Soon, earplugs attached to a pregnant womans belly will bombard information into her womb which the baby will gather &store in its memory
AS SOON as a baby is born it knows how to connect with its mother and suck milk. But if t
he baby hasnalt39t spent nine months in the womb and emerges early, it has problems. It doesnalt39t know how to suck and feed. It has other ailments as well.
Now musical therapy has been developed to help premature babies overcome their challenges.
Not a bad medical idea. But it is very delayed care.
Music therapy should begin soon after the baby is conceived. It should be given daily doses of classical music. It would speed up the learning process.
The babys learning begins soon after it is conceived.
The womb is its first school.
By the time it gets a birth certificate it has picked up basics of arithmetic, biology, psychology, time, sound effects, intuition, action and resting periods, and more. It knows how to attract mothers attention, how to please her with facial and body movements, when and how to demand food, how to release waste, when to lie quietly in bed and when to demand to be picked up and hugged, how to react to music.
Studying the foetus and the baby is great fun. Studying their brain is even more fun because it is a hugely complex task. A brain has 100 billion neurons which are joined together by a quadrillion ( 1 followed by 15 zeros) connections. It is through these links that the brain does the work of learning and storing memory.
Scientists have not yet been able to map this neural network.
Imagine the strain of a baby trying to cope with a quadrillion connections in its brain. No wonder babies cry so much. They donalt39t know how to deal with the information overload: which experience to send to which memory file, and which experience to delete.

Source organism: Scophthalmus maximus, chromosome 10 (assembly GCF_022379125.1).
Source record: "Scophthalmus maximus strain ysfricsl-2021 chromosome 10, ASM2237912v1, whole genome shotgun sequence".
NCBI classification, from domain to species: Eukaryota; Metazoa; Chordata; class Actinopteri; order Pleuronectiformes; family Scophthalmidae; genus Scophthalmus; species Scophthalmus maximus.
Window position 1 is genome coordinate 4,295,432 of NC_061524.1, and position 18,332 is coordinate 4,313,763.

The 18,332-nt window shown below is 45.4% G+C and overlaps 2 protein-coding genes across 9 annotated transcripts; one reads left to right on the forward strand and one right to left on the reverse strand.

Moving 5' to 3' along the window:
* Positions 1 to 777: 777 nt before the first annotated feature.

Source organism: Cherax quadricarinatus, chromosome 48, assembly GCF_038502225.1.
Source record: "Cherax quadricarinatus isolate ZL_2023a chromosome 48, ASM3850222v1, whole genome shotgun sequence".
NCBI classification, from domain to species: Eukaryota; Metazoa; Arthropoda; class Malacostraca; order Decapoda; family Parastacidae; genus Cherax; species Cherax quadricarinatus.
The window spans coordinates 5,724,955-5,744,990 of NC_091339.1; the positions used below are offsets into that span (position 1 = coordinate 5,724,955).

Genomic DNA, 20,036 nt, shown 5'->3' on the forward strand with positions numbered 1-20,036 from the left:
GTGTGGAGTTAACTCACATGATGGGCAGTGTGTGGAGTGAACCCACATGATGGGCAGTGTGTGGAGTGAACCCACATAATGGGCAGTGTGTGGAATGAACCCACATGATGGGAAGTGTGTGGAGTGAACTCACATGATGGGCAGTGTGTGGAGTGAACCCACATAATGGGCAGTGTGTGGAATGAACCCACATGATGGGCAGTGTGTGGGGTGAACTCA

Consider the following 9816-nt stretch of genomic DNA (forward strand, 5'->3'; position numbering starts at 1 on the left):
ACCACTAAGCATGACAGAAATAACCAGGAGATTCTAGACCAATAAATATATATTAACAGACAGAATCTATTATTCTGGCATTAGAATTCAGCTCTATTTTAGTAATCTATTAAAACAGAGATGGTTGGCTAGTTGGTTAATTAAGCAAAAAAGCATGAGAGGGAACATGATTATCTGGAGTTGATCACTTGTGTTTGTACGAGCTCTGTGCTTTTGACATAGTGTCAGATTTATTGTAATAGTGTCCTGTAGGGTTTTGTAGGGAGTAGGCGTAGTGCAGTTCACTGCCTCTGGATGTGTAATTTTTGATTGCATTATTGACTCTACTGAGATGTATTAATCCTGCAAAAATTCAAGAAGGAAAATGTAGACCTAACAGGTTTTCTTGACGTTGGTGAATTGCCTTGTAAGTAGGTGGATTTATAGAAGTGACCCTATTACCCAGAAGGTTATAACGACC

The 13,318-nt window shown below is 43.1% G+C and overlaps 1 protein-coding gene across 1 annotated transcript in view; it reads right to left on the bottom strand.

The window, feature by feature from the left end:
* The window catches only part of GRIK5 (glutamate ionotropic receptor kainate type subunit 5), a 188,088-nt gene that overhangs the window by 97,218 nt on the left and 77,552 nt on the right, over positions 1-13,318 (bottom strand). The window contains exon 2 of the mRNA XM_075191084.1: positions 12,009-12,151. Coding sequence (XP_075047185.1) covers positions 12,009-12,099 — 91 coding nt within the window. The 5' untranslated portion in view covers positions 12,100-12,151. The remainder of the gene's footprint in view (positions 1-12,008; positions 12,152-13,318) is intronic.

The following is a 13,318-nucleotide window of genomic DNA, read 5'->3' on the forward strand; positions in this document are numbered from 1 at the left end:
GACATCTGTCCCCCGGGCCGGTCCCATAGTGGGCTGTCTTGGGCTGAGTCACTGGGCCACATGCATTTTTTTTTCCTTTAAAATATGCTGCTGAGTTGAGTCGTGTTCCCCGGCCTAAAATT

They certainly need soothing music, and there is nothing more soothing than ragas and symphonies.
About 35 years ago I tried music therapy on a foetus. I told a pregnant woman to sit by a music system for an hour every day. The foetus was entertained and soothed with Bhimsen Joshi, Allah Rakha, Begum Akhtar, Beethoven, Bach, Mozart, and many more.
When the baby was born, the music therapy was discontinued. Some years later I learnt that the boy listened to Western classical music, while his schoolmates were into modern music. Imagine a ten- year- old enjoying only classical music! Some 15 years ago I tried this music therapy on two stray dog puppies and then on cows and calves. As they listened to the music, their restlessness ceased; they became still and slowly dozed off into deep sleep.
They surely had as much fun listening to classical music as I had in analysing their responses to music.
Theres nothing new in music therapy, of course. It is ancient. Primitive man invented Gods and devotional music and dance, and a separate kind of music and dance for entertainment. The music therapy process has technologically evolved over millennia. Brain studies in recent decades have enabled religion, politics, and advertising to use music to manipulate brains. Mind- control is a fast- developing business.
So what about the future? Consider education. Once upon a time formal schooling began with Std I at age six. Until then the child learned at home and in playgrounds. Then came KG for a lower age. Then came nurseries for still younger kids. Now there are nurseries for babies. The next stage – foetal training – has already begun and will soon go global.
Earplugs attached to a pregnant womans belly will bombard information into her womb which the baby will gather and store in its memory files.
What about a more distant future? Pregnancy may become obsolete. Men and women will donate sperm and ova to laboratories along with the parentsalt39 aspirational specifications.
The labs will manipulate the DNA to produce tall, fair, handsome/ beautiful, intelligent babies. By then bio- robotics would have pr